Parenting insight and advice seems so much more reliable when it comes from another parent who's been there. Especially one who's been parenting a large family and already juggling all that life brings to the table. Robyn O'Brien is a mother of four from Texas who learned to manage her children's food allergies and learned a volume of information to share with other parents in the process.
When I read The Unhealthy Truth, I felt affirmed that it's my job to be cautious about what my kids eat. O'Brien dealt with some specific food allergies in each of her children and explains how she was dismayed that some common foods could possibly be making them sick. She used her background as a business analyst to uncover reasons for concern about altered food supplies, genetically modified foods, and lack of public oversight in the United States. She details why, for instance, today's corn products that show up in most processed foods aren't anything like what our grandparents would have eaten. She also references scientific concerns about additives like preservatives and artificial colors in our children's foods. The information she shares is valuable whether you're dealing with a full-blown food allergy, some food and chemical sensitivities like we've had in our family, or just everyday life.
Of course, O'Brien cooperated with the pediatricians and sought medical care for the allergies, as we all would. However, she shows the value of being an attentive, informed parent who can observe and log changes and eliminate questionable foods at home. While her book paints a rather dark picture of our nation's overall food supply, she encourages parents about the changes we can make for the better. She admits that being the busy mother with a large family meant she was accustomed to using lots of processed foods, even at home. From that place, she made slow changes to things like whole grains and organic fruits and vegetables. She even share specific meal and snack plans for busy families.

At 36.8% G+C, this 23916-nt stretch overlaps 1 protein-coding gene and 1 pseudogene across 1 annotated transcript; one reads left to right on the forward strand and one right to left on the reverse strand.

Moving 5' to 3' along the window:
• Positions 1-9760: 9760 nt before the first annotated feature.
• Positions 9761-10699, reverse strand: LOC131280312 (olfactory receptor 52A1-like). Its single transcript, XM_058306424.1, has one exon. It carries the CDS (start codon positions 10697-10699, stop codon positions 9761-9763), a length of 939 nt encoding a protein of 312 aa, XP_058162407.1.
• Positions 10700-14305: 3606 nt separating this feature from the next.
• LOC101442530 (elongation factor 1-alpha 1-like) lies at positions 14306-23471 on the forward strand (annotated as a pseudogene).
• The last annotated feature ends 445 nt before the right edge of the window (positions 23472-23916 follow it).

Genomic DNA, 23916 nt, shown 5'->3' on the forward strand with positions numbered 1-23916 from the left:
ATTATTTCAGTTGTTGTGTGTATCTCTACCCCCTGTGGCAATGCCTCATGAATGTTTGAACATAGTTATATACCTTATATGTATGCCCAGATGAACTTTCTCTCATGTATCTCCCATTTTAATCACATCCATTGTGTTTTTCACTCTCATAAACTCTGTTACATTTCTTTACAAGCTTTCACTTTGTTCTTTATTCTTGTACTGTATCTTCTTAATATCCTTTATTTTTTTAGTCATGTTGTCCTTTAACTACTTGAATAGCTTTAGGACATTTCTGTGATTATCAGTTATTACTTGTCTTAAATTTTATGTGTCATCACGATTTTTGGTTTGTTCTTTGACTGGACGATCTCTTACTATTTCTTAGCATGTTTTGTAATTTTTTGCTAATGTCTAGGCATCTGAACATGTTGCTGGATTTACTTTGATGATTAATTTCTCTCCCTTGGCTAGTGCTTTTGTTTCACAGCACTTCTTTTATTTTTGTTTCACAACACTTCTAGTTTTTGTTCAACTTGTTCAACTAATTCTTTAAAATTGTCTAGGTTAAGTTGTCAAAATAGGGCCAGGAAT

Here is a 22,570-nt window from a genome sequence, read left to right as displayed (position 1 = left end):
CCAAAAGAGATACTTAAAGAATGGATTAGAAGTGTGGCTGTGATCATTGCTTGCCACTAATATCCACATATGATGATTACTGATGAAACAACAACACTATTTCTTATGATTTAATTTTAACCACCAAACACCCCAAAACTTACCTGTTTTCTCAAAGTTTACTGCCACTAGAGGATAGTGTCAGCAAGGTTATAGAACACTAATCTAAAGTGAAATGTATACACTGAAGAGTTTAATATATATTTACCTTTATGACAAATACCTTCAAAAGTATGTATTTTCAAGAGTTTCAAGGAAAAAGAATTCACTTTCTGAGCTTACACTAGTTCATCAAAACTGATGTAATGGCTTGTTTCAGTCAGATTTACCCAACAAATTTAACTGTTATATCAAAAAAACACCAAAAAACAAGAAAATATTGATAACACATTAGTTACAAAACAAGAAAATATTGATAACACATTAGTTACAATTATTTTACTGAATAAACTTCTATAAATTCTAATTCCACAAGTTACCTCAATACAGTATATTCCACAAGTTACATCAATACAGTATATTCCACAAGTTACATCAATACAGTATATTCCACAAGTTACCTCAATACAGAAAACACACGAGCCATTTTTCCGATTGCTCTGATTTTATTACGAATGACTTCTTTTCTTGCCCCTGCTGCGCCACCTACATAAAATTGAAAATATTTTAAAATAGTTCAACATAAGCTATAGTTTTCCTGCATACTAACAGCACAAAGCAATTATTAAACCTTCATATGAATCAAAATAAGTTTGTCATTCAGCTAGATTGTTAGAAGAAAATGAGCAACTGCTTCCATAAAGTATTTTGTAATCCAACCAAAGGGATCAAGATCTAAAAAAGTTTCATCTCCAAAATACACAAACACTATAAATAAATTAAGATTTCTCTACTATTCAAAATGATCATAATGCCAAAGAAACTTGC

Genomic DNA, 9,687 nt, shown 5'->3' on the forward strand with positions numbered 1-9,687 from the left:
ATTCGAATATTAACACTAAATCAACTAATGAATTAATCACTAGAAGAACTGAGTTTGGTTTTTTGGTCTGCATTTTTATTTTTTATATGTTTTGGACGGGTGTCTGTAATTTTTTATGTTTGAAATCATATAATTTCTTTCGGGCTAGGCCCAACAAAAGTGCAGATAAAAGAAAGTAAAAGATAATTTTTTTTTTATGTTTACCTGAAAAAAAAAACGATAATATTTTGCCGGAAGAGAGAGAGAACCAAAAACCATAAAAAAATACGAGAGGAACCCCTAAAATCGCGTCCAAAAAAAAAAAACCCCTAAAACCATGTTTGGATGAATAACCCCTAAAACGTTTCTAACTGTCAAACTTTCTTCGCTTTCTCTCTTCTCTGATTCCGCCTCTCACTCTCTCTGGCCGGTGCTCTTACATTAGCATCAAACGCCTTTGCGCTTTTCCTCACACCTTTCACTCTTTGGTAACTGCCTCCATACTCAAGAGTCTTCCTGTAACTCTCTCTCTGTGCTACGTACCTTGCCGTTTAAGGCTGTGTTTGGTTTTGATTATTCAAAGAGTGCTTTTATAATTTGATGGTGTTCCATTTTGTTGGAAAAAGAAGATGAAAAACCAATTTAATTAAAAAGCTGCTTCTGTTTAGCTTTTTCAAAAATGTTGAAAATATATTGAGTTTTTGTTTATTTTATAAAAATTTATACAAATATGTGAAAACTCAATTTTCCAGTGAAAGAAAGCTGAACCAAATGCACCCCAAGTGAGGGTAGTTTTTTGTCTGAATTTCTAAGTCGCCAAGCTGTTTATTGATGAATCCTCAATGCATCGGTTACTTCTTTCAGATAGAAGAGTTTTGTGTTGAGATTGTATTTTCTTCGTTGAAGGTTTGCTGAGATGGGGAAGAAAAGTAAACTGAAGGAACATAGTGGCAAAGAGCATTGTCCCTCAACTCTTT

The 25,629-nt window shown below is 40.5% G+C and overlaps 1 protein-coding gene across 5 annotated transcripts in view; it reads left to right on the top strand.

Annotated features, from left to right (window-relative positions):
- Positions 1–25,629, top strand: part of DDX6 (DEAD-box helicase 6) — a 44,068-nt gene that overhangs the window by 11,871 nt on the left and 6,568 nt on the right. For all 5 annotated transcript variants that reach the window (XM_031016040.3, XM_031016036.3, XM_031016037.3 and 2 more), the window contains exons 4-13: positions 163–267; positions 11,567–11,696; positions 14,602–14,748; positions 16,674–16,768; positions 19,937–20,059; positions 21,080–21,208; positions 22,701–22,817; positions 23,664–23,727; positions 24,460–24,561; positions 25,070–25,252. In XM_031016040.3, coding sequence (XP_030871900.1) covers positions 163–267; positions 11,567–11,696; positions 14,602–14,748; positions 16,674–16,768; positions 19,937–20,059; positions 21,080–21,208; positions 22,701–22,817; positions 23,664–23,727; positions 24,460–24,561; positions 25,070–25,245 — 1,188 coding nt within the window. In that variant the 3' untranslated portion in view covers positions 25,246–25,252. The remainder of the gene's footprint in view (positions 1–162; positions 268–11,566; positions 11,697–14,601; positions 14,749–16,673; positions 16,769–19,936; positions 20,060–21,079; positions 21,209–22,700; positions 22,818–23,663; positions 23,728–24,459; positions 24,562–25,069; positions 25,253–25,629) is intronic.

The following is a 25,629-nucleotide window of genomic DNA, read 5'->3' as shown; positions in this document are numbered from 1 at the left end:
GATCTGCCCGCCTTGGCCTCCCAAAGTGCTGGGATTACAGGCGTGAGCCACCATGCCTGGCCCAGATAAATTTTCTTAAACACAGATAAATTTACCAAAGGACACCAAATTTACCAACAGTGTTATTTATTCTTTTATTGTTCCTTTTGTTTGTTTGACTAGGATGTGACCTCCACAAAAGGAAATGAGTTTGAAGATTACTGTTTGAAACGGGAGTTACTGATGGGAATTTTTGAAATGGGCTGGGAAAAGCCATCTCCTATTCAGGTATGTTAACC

O'Brien's passion for helping families cope with allergies and their causes led to Allergy Kids
, a nonprofit that offers parents education and support. Allergy Kids is aiming to fund a study of the allergic potential of genetically modified corn. I look forward to hearing more about how Allergy Kids and O'Brien
are encouraging families to live the healthiest lives possible.
Labels: eating better, organic, parenting